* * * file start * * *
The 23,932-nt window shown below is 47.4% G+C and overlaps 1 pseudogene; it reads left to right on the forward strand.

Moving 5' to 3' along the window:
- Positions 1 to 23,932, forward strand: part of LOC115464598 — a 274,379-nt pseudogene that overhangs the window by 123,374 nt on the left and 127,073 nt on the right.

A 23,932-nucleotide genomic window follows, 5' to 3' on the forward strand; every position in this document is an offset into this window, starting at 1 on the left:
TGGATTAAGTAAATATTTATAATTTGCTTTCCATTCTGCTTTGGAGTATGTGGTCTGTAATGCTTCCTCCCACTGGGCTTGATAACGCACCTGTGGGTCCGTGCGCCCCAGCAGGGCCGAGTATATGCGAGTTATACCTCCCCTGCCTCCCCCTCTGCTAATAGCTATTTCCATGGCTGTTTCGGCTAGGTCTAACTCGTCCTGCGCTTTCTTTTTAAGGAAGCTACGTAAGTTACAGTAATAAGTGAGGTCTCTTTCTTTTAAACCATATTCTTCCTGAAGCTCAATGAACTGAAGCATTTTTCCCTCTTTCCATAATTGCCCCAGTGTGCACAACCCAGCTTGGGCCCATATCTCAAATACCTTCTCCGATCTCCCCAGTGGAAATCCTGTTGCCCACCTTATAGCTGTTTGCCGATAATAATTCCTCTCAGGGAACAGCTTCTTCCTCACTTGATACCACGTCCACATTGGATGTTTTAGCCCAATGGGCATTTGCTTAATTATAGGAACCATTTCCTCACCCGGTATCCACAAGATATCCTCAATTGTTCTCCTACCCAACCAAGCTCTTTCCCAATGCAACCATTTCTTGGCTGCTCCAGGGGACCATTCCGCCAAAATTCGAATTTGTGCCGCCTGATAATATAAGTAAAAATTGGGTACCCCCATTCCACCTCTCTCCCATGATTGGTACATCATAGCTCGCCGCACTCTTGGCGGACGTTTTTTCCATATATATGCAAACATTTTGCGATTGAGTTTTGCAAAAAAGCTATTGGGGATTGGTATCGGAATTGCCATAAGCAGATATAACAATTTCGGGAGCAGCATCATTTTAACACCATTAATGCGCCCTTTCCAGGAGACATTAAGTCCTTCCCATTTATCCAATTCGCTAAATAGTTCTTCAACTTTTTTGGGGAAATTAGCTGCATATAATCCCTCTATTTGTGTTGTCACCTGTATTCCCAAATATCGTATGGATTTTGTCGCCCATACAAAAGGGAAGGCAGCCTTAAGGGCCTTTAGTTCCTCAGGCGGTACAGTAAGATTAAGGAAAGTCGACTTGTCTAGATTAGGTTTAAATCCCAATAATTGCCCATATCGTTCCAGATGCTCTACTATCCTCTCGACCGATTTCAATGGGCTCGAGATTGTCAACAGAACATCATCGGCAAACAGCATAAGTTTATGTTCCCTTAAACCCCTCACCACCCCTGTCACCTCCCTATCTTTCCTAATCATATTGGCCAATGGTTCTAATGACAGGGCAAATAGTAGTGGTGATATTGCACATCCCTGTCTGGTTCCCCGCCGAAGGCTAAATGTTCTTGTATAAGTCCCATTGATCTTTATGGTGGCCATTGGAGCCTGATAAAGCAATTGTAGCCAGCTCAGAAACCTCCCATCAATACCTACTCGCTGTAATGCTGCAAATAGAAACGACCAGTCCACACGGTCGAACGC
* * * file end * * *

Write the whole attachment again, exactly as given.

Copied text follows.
The 23,932-nt window shown below is 47.4% G+C and overlaps 1 pseudogene; it reads left to right on the forward strand.

Moving 5' to 3' along the window:
- Positions 1 to 23,932, forward strand: part of LOC115464598 — a 274,379-nt pseudogene that overhangs the window by 123,374 nt on the left and 127,073 nt on the right.

A 23,932-nucleotide genomic window follows, 5' to 3' on the forward strand; every position in this document is an offset into this window, starting at 1 on the left:
TGGATTAAGTAAATATTTATAATTTGCTTTCCATTCTGCTTTGGAGTATGTGGTCTGTAATGCTTCCTCCCACTGGGCTTGATAACGCACCTGTGGGTCCGTGCGCCCCAGCAGGGCCGAGTATATGCGAGTTATACCTCCCCTGCCTCCCCCTCTGCTAATAGCTATTTCCATGGCTGTTTCGGCTAGGTCTAACTCGTCCTGCGCTTTCTTTTTAAGGAAGCTACGTAAGTTACAGTAATAAGTGAGGTCTCTTTCTTTTAAACCATATTCTTCCTGAAGCTCAATGAACTGAAGCATTTTTCCCTCTTTCCATAATTGCCCCAGTGTGCACAACCCAGCTTGGGCCCATATCTCAAATACCTTCTCCGATCTCCCCAGTGGAAATCCTGTTGCCCACCTTATAGCTGTTTGCCGATAATAATTCCTCTCAGGGAACAGCTTCTTCCTCACTTGATACCACGTCCACATTGGATGTTTTAGCCCAATGGGCATTTGCTTAATTATAGGAACCATTTCCTCACCCGGTATCCACAAGATATCCTCAATTGTTCTCCTACCCAACCAAGCTCTTTCCCAATGCAACCATTTCTTGGCTGCTCCAGGGGACCATTCCGCCAAAATTCGAATTTGTGCCGCCTGATAATATAAGTAAAAATTGGGTACCCCCATTCCACCTCTCTCCCATGATTGGTACATCATAGCTCGCCGCACTCTTGGCGGACGTTTTTTCCATATATATGCAAACATTTTGCGATTGAGTTTTGCAAAAAAGCTATTGGGGATTGGTATCGGAATTGCCATAAGCAGATATAACAATTTCGGGAGCAGCATCATTTTAACACCATTAATGCGCCCTTTCCAGGAGACATTAAGTCCTTCCCATTTATCCAATTCGCTAAATAGTTCTTCAACTTTTTTGGGGAAATTAGCTGCATATAATCCCTCTATTTGTGTTGTCACCTGTATTCCCAAATATCGTATGGATTTTGTCGCCCATACAAAAGGGAAGGCAGCCTTAAGGGCCTTTAGTTCCTCAGGCGGTACAGTAAGATTAAGGAAAGTCGACTTGTCTAGATTAGGTTTAAATCCCAATAATTGCCCATATCGTTCCAGATGCTCTACTATCCTCTCGACCGATTTCAATGGGCTCGAGATTGTCAACAGAACATCATCGGCAAACAGCATAAGTTTATGTTCCCTTAAACCCCTCACCACCCCTGTCACCTCCCTATCTTTCCTAATCATATTGGCCAATGGTTCTAATGACAGGGCAAATAGTAGTGGTGATATTGCACATCCCTGTCTGGTTCCCCGCCGAAGGCTAAATGTTCTTGTATAAGTCCCATTGATCTTTATGGTGGCCATTGGAGCCTGATAAAGCAATTGTAGCCAGCTCAGAAACCTCCCATCAATACCTACTCGCTGTAATGCTGCAAATAGAAACGACCAGTCCACACGGTCGAACGC